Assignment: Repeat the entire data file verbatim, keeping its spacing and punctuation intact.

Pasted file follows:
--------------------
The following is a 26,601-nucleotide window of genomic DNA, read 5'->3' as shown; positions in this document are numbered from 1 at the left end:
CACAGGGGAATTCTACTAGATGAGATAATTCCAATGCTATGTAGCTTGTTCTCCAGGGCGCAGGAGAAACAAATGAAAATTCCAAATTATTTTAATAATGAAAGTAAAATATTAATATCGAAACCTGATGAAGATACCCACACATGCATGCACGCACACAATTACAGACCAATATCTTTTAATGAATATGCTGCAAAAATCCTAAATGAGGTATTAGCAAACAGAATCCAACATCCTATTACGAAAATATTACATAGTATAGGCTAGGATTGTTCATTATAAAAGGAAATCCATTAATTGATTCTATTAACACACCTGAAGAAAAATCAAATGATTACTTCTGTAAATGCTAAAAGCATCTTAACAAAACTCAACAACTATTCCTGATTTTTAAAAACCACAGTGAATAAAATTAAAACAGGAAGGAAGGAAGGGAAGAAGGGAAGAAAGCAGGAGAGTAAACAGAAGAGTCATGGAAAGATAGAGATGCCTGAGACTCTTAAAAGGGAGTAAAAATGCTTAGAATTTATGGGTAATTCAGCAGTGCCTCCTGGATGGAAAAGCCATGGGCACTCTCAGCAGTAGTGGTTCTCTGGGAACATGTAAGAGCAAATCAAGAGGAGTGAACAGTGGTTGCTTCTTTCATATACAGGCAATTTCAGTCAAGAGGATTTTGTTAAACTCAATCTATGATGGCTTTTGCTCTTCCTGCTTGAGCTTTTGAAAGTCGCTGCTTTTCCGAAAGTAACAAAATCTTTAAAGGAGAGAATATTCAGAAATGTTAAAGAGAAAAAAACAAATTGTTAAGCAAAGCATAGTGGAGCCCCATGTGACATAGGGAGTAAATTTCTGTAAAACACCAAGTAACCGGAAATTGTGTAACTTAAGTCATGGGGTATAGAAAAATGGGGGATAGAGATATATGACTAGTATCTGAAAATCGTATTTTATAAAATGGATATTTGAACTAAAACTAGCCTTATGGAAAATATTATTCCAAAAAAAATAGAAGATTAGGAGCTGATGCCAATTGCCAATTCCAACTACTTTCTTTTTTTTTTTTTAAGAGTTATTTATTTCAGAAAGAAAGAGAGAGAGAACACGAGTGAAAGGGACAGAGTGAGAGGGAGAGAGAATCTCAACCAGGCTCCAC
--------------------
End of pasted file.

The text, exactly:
The following is a 26,601-nucleotide window of genomic DNA, read 5'->3' as shown; positions in this document are numbered from 1 at the left end:
CACAGGGGAATTCTACTAGATGAGATAATTCCAATGCTATGTAGCTTGTTCTCCAGGGCGCAGGAGAAACAAATGAAAATTCCAAATTATTTTAATAATGAAAGTAAAATATTAATATCGAAACCTGATGAAGATACCCACACATGCATGCACGCACACAATTACAGACCAATATCTTTTAATGAATATGCTGCAAAAATCCTAAATGAGGTATTAGCAAACAGAATCCAACATCCTATTACGAAAATATTACATAGTATAGGCTAGGATTGTTCATTATAAAAGGAAATCCATTAATTGATTCTATTAACACACCTGAAGAAAAATCAAATGATTACTTCTGTAAATGCTAAAAGCATCTTAACAAAACTCAACAACTATTCCTGATTTTTAAAAACCACAGTGAATAAAATTAAAACAGGAAGGAAGGAAGGGAAGAAGGGAAGAAAGCAGGAGAGTAAACAGAAGAGTCATGGAAAGATAGAGATGCCTGAGACTCTTAAAAGGGAGTAAAAATGCTTAGAATTTATGGGTAATTCAGCAGTGCCTCCTGGATGGAAAAGCCATGGGCACTCTCAGCAGTAGTGGTTCTCTGGGAACATGTAAGAGCAAATCAAGAGGAGTGAACAGTGGTTGCTTCTTTCATATACAGGCAATTTCAGTCAAGAGGATTTTGTTAAACTCAATCTATGATGGCTTTTGCTCTTCCTGCTTGAGCTTTTGAAAGTCGCTGCTTTTCCGAAAGTAACAAAATCTTTAAAGGAGAGAATATTCAGAAATGTTAAAGAGAAAAAAACAAATTGTTAAGCAAAGCATAGTGGAGCCCCATGTGACATAGGGAGTAAATTTCTGTAAAACACCAAGTAACCGGAAATTGTGTAACTTAAGTCATGGGGTATAGAAAAATGGGGGATAGAGATATATGACTAGTATCTGAAAATCGTATTTTATAAAATGGATATTTGAACTAAAACTAGCCTTATGGAAAATATTATTCCAAAAAAAATAGAAGATTAGGAGCTGATGCCAATTGCCAATTCCAACTACTTTCTTTTTTTTTTTTTAAGAGTTATTTATTTCAGAAAGAAAGAGAGAGAGAACACGAGTGAAAGGGACAGAGTGAGAGGGAGAGAGAATCTCAACCAGGCTCCAC